First, loss prevention. Two mana is a lot to hold up, and given that most wins in cEDH often present themselves from situations where a player bursts ahead rather explosively, odds are that any time a player is going to win you'll either wish for a narrower, but more efficient, one-mana counterspell (Miscast, Dispel, etc.), or just a plain old Silence. Rarely will you encounter a situation where the only way to prevent a loss is to cast both a counterspell and a Silence, so combining the two is often incidental value in a time when you'd much rather have efficiency instead.

Next, winning the game. Holding up interaction to defend a win is important, there's no doubt about that, but along very similar lines as in the loss-prevention case it all comes down to efficiency. Victories in cEDH are played on a razor's edge of mana value, so a spell like Permission Denied isn't exactly what you'll be dreaming of when it comes to putting up your own shields. A defensive Silence is fantastic because you cast it before your opponents do anything, and Permission Denied requires your opponents to do something. This difference puts you in a reactive, rather than proactive, role, a position to avoid during your "I Win" turn.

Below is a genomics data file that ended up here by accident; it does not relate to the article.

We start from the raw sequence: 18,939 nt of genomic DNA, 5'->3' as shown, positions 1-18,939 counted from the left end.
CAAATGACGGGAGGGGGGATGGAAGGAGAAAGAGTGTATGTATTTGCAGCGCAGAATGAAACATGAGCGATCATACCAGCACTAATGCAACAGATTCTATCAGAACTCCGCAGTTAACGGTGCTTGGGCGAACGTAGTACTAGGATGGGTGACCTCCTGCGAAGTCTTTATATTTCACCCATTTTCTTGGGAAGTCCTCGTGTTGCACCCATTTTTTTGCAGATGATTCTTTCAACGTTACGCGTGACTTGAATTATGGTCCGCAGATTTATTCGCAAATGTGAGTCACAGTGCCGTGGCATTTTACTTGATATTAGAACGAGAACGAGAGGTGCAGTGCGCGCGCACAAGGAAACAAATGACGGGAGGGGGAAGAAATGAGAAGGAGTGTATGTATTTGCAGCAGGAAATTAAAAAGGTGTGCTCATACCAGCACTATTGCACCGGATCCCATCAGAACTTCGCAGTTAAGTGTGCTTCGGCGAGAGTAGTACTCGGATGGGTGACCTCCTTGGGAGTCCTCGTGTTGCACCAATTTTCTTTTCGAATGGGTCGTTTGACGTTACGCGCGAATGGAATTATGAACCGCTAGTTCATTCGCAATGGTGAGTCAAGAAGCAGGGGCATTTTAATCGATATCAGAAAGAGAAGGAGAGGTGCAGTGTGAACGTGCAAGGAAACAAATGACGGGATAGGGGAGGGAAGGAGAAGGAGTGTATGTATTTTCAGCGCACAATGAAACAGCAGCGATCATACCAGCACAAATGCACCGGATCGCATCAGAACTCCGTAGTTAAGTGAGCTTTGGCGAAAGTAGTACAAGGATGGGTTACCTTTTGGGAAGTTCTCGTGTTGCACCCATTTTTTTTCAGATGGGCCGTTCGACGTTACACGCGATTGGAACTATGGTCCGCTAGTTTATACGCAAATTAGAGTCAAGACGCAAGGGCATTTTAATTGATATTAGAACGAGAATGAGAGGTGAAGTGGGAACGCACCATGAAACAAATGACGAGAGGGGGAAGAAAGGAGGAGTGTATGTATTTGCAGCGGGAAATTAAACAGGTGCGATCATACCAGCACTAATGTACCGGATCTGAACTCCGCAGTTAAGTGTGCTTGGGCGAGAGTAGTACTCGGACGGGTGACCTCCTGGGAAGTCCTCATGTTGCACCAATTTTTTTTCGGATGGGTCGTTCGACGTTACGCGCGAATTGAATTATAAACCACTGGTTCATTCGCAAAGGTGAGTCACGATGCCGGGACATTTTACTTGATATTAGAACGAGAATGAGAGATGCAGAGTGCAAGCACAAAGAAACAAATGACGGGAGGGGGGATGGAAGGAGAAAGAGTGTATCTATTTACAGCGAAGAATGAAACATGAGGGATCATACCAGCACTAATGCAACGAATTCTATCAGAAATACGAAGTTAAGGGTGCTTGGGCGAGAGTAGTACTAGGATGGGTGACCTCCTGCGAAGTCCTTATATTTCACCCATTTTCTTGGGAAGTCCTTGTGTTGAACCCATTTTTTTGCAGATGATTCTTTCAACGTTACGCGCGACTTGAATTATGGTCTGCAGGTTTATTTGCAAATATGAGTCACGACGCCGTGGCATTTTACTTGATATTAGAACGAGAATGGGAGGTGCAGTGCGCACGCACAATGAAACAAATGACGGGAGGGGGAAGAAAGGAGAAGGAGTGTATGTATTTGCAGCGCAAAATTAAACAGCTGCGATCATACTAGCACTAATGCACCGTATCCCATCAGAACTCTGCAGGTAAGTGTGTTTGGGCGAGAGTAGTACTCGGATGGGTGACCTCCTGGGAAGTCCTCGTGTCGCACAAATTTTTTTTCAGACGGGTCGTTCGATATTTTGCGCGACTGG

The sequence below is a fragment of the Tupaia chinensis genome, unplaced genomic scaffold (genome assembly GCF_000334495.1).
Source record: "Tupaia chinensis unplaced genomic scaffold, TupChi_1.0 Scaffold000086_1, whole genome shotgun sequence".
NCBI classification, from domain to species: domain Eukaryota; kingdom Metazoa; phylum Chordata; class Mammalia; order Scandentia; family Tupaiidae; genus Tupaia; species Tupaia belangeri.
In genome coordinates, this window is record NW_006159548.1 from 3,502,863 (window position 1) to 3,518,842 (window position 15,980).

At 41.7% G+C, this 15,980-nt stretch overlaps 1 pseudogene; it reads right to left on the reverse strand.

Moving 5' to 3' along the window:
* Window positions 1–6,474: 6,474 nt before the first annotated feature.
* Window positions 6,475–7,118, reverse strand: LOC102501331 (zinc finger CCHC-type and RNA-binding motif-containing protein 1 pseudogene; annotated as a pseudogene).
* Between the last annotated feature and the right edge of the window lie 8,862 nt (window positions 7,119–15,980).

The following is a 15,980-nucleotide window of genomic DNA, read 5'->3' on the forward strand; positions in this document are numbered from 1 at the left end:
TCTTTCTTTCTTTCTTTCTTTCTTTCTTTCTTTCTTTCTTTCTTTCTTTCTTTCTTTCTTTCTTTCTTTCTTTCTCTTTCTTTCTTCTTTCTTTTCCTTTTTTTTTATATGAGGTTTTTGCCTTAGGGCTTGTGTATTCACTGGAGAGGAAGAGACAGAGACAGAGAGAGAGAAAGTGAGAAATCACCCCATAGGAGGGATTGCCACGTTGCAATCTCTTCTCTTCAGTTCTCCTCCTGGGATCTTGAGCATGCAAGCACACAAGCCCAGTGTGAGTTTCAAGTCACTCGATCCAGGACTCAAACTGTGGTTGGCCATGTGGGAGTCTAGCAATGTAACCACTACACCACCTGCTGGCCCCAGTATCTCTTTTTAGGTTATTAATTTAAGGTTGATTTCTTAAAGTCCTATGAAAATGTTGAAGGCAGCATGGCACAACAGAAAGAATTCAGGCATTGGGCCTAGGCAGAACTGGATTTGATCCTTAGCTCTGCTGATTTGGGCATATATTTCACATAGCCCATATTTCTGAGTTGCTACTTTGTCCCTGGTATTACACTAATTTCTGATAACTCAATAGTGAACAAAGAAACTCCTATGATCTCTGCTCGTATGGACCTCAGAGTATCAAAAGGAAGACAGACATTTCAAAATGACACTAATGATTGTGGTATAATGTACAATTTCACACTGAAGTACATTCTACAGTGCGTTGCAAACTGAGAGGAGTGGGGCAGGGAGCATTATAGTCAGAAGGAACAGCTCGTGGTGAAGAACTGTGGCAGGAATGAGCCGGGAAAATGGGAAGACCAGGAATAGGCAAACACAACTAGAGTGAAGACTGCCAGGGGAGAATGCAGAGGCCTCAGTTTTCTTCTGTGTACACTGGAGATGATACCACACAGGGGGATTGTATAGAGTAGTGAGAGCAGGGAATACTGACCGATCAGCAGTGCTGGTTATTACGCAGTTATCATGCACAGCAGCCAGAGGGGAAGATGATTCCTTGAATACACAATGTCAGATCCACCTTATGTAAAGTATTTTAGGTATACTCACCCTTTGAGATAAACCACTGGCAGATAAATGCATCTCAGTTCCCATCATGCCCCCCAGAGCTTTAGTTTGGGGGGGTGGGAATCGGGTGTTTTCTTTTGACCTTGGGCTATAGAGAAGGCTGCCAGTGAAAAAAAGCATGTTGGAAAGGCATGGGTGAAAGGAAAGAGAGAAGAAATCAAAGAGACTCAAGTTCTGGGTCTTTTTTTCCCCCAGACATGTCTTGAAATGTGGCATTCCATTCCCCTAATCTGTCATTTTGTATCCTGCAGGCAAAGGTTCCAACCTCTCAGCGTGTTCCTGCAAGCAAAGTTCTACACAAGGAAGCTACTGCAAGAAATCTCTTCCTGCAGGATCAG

So, we've talked about when not to cast Permission Denied, but what about when you should? Welcome to the wacky world of tempo. A well-timed counterspell can often cause a player to essentially skip their entire turn, preventing game actions from snowballing and setting someone back to square one. Permission Denied does this, all with the backup of a noncreature Silence effect. It's not necessarily as crucial a game action as stopping a loss, but causing a player to skip their turn can often position you in a much more advantageous spot, sometimes enough to win the game a turn early.